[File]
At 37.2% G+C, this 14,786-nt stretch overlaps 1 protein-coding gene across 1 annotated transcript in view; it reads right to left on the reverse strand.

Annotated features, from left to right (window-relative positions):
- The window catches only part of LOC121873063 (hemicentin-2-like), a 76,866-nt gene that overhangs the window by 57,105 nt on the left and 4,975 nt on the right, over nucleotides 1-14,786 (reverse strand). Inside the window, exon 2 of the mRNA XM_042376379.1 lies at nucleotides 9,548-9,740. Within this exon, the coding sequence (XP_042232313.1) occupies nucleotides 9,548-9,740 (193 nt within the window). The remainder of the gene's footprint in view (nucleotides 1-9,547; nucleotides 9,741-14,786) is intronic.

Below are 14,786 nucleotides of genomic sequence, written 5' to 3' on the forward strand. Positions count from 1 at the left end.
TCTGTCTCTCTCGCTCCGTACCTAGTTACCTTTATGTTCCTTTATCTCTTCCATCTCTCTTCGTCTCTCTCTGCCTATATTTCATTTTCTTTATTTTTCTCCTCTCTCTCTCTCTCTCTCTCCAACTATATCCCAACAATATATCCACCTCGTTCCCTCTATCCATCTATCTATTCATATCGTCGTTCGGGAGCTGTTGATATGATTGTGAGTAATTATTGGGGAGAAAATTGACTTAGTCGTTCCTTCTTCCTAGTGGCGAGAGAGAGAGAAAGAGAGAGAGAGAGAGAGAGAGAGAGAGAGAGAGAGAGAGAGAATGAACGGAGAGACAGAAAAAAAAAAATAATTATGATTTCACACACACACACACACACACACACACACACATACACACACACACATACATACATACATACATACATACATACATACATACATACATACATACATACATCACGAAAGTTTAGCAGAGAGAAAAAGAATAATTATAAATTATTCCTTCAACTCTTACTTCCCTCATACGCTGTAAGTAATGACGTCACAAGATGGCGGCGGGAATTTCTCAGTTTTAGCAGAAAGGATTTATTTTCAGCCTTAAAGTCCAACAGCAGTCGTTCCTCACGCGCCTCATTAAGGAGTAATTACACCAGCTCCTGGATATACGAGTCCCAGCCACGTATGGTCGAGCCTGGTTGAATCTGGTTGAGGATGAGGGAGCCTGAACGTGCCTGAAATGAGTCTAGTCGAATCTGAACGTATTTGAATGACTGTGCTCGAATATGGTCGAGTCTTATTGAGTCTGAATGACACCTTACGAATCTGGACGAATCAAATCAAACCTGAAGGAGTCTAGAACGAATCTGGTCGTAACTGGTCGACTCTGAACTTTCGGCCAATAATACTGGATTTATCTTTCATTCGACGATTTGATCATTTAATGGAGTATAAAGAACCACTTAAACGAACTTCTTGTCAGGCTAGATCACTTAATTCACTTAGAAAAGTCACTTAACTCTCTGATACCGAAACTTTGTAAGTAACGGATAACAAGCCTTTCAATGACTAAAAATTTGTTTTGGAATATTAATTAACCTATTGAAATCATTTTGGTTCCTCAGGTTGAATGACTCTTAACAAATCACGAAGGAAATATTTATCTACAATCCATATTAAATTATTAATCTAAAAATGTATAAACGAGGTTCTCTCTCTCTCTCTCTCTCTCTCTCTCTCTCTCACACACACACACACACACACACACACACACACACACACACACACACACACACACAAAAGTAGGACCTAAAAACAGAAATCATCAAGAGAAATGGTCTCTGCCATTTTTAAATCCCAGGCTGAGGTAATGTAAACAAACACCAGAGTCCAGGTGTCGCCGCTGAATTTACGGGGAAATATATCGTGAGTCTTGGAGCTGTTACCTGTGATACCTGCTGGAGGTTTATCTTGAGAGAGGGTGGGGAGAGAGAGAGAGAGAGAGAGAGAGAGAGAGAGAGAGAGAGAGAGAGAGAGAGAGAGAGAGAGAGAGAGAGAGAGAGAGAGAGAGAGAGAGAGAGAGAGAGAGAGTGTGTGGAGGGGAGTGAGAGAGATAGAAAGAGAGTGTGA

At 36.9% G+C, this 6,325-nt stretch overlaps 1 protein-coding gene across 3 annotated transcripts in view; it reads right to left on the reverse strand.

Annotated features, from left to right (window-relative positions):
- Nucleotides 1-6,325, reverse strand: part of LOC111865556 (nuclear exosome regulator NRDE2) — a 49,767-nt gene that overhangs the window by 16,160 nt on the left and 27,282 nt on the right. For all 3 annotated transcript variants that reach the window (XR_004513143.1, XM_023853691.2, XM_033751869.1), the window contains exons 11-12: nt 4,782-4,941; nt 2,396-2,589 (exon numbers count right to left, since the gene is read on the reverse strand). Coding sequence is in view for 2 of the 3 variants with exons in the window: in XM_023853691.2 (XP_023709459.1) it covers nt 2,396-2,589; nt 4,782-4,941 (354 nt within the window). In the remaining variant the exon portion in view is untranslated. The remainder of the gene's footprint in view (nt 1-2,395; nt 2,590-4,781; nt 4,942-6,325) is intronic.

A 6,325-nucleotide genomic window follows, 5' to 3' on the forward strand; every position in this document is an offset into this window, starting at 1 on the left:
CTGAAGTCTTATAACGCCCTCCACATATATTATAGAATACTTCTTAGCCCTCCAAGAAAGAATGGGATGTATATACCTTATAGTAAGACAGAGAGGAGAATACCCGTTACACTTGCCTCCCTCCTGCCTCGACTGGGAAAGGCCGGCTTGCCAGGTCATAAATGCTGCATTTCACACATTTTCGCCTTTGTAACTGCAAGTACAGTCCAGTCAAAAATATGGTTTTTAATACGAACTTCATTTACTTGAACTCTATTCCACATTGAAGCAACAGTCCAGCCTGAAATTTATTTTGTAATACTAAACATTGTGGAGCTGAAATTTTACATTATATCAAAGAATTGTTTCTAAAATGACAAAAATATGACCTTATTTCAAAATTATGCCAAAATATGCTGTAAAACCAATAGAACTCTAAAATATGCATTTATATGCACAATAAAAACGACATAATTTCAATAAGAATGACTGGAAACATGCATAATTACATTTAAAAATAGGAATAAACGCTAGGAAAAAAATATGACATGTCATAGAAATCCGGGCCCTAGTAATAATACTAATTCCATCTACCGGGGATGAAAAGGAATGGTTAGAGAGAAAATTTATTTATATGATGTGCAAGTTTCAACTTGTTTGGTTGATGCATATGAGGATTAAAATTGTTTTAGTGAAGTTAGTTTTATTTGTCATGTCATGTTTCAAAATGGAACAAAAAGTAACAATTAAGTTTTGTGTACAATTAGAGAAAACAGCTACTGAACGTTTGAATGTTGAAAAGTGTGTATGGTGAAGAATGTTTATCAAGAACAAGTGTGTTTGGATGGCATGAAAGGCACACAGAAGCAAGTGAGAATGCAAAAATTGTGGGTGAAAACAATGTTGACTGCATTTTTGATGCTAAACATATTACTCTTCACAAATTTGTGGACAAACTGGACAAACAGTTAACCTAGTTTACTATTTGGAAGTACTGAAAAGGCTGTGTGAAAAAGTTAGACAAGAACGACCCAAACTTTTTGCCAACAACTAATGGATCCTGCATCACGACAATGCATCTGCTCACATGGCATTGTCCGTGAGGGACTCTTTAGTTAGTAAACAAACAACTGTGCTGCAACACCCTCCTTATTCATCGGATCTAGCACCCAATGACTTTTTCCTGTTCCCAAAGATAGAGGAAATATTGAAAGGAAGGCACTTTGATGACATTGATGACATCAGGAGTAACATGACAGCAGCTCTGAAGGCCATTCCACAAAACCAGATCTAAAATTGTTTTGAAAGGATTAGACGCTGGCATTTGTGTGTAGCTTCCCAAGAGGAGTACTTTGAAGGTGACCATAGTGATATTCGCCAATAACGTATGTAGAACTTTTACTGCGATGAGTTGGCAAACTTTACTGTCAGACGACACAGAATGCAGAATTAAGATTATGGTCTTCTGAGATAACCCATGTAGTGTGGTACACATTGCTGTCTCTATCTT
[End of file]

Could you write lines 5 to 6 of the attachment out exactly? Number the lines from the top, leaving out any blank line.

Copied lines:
TCTGTCTCTCTCGCTCCGTACCTAGTTACCTTTATGTTCCTTTATCTCTTCCATCTCTCTTCGTCTCTCTCTGCCTATATTTCATTTTCTTTATTTTTCTCCTCTCTCTCTCTCTCTCTCTCCAACTATATCCCAACAATATATCCACCTCGTTCCCTCTATCCATCTATCTATTCATATCGTCGTTCGGGAGCTGTTGATATGATTGTGAGTAATTATTGGGGAGAAAATTGACTTAGTCGTTCCTTCTTCCTAGTGGCGAGAGAGAGAGAAAGAGAGAGAGAGAGAGAGAGAGAGAGAGAGAGAGAGAGAGAGAATGAACGGAGAGACAGAAAAAAAAAAATAATTATGATTTCACACACACACACACACACACACACACACACATACACACACACACATACATACATACATACATACATACATACATACATACATACATACATACATACATCACGAAAGTTTAGCAGAGAGAAAAAGAATAATTATAAATTATTCCTTCAACTCTTACTTCCCTCATACGCTGTAAGTAATGACGTCACAAGATGGCGGCGGGAATTTCTCAGTTTTAGCAGAAAGGATTTATTTTCAGCCTTAAAGTCCAACAGCAGTCGTTCCTCACGCGCCTCATTAAGGAGTAATTACACCAGCTCCTGGATATACGAGTCCCAGCCACGTATGGTCGAGCCTGGTTGAATCTGGTTGAGGATGAGGGAGCCTGAACGTGCCTGAAATGAGTCTAGTCGAATCTGAACGTATTTGAATGACTGTGCTCGAATATGGTCGAGTCTTATTGAGTCTGAATGACACCTTACGAATCTGGACGAATCAAATCAAACCTGAAGGAGTCTAGAACGAATCTGGTCGTAACTGGTCGACTCTGAACTTTCGGCCAATAATACTGGATTTATCTTTCATTCGACGATTTGATCATTTAATGGAGTATAAAGAACCACTTAAACGAACTTCTTGTCAGGCTAGATCACTTAATTCACTTAGAAAAGTCACTTAACTCTCTGATACCGAAACTTTGTAAGTAACGGATAACAAGCCTTTCAATGACTAAAAATTTGTTTTGGAATATTAATTAACCTATTGAAATCATTTTGGTTCCTCAGGTTGAATGACTCTTAACAAATCACGAAGGAAATATTTATCTACAATCCATATTAAATTATTAATCTAAAAATGTATAAACGAGGTTCTCTCTCTCTCTCTCTCTCTCTCTCTCTCTCTCACACACACACACACACACACACACACACACACACACACACACACACACACACACAAAAGTAGGACCTAAAAACAGAAATCATCAAGAGAAATGGTCTCTGCCATTTTTAAATCCCAGGCTGAGGTAATGTAAACAAACACCAGAGTCCAGGTGTCGCCGCTGAATTTACGGGGAAATATATCGTGAGTCTTGGAGCTGTTACCTGTGATACCTGCTGGAGGTTTATCTTGAGAGAGGGTGGGGAGAGAGAGAGAGAGAGAGAGAGAGAGAGAGAGAGAGAGAGAGAGAGAGAGAGAGAGAGAGAGAGAGAGAGAGAGAGAGAGAGAGAGAGAGAGAGAGAGAGAGAGTGTGTGGAGGGGAGTGAGAGAGATAGAAAGAGAGTGTGA

At 36.9% G+C, this 6,325-nt stretch overlaps 1 protein-coding gene across 3 annotated transcripts in view; it reads right to left on the reverse strand.